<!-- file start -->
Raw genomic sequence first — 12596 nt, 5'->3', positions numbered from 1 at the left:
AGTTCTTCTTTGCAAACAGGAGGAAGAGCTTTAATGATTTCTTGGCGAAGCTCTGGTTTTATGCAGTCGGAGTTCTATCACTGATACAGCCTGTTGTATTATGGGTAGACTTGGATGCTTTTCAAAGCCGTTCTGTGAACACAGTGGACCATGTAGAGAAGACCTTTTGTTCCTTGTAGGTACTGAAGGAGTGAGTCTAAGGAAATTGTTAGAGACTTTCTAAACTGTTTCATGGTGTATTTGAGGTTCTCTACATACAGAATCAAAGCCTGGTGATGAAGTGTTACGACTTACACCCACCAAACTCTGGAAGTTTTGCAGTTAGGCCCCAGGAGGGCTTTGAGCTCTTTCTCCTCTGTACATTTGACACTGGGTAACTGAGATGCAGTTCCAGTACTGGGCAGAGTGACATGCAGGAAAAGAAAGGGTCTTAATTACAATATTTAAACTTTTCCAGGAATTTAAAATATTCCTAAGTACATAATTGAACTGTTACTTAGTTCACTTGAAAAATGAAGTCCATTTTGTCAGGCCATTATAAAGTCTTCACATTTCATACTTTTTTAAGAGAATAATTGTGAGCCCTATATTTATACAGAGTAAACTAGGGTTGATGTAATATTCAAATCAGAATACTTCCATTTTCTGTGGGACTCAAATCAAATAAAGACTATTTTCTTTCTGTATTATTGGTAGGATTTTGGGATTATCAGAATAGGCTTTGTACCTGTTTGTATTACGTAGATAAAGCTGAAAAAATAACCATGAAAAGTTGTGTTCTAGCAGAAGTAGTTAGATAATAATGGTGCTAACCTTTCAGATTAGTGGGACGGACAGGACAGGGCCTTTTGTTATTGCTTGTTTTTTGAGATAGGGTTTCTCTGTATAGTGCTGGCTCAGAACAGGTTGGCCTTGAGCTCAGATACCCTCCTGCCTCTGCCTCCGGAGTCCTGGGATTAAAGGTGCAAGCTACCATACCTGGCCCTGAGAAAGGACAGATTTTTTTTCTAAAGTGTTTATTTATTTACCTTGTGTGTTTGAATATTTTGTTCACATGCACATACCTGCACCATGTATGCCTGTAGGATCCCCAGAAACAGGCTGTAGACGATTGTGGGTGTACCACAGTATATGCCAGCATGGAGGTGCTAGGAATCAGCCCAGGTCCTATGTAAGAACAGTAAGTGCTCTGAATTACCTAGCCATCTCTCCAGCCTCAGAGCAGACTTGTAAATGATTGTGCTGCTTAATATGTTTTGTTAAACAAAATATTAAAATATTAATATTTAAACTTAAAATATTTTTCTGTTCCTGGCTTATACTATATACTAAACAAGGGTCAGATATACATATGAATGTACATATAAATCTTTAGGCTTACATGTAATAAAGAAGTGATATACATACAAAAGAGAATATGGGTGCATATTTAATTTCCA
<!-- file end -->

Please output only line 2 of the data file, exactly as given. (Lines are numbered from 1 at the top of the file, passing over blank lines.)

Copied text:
AGTTCTTCTTTGCAAACAGGAGGAAGAGCTTTAATGATTTCTTGGCGAAGCTCTGGTTTTATGCAGTCGGAGTTCTATCACTGATACAGCCTGTTGTATTATGGGTAGACTTGGATGCTTTTCAAAGCCGTTCTGTGAACACAGTGGACCATGTAGAGAAGACCTTTTGTTCCTTGTAGGTACTGAAGGAGTGAGTCTAAGGAAATTGTTAGAGACTTTCTAAACTGTTTCATGGTGTATTTGAGGTTCTCTACATACAGAATCAAAGCCTGGTGATGAAGTGTTACGACTTACACCCACCAAACTCTGGAAGTTTTGCAGTTAGGCCCCAGGAGGGCTTTGAGCTCTTTCTCCTCTGTACATTTGACACTGGGTAACTGAGATGCAGTTCCAGTACTGGGCAGAGTGACATGCAGGAAAAGAAAGGGTCTTAATTACAATATTTAAACTTTTCCAGGAATTTAAAATATTCCTAAGTACATAATTGAACTGTTACTTAGTTCACTTGAAAAATGAAGTCCATTTTGTCAGGCCATTATAAAGTCTTCACATTTCATACTTTTTTAAGAGAATAATTGTGAGCCCTATATTTATACAGAGTAAACTAGGGTTGATGTAATATTCAAATCAGAATACTTCCATTTTCTGTGGGACTCAAATCAAATAAAGACTATTTTCTTTCTGTATTATTGGTAGGATTTTGGGATTATCAGAATAGGCTTTGTACCTGTTTGTATTACGTAGATAAAGCTGAAAAAATAACCATGAAAAGTTGTGTTCTAGCAGAAGTAGTTAGATAATAATGGTGCTAACCTTTCAGATTAGTGGGACGGACAGGACAGGGCCTTTTGTTATTGCTTGTTTTTTGAGATAGGGTTTCTCTGTATAGTGCTGGCTCAGAACAGGTTGGCCTTGAGCTCAGATACCCTCCTGCCTCTGCCTCCGGAGTCCTGGGATTAAAGGTGCAAGCTACCATACCTGGCCCTGAGAAAGGACAGATTTTTTTTCTAAAGTGTTTATTTATTTACCTTGTGTGTTTGAATATTTTGTTCACATGCACATACCTGCACCATGTATGCCTGTAGGATCCCCAGAAACAGGCTGTAGACGATTGTGGGTGTACCACAGTATATGCCAGCATGGAGGTGCTAGGAATCAGCCCAGGTCCTATGTAAGAACAGTAAGTGCTCTGAATTACCTAGCCATCTCTCCAGCCTCAGAGCAGACTTGTAAATGATTGTGCTGCTTAATATGTTTTGTTAAACAAAATATTAAAATATTAATATTTAAACTTAAAATATTTTTCTGTTCCTGGCTTATACTATATACTAAACAAGGGTCAGATATACATATGAATGTACATATAAATCTTTAGGCTTACATGTAATAAAGAAGTGATATACATACAAAAGAGAATATGGGTGCATATTTAATTTCCA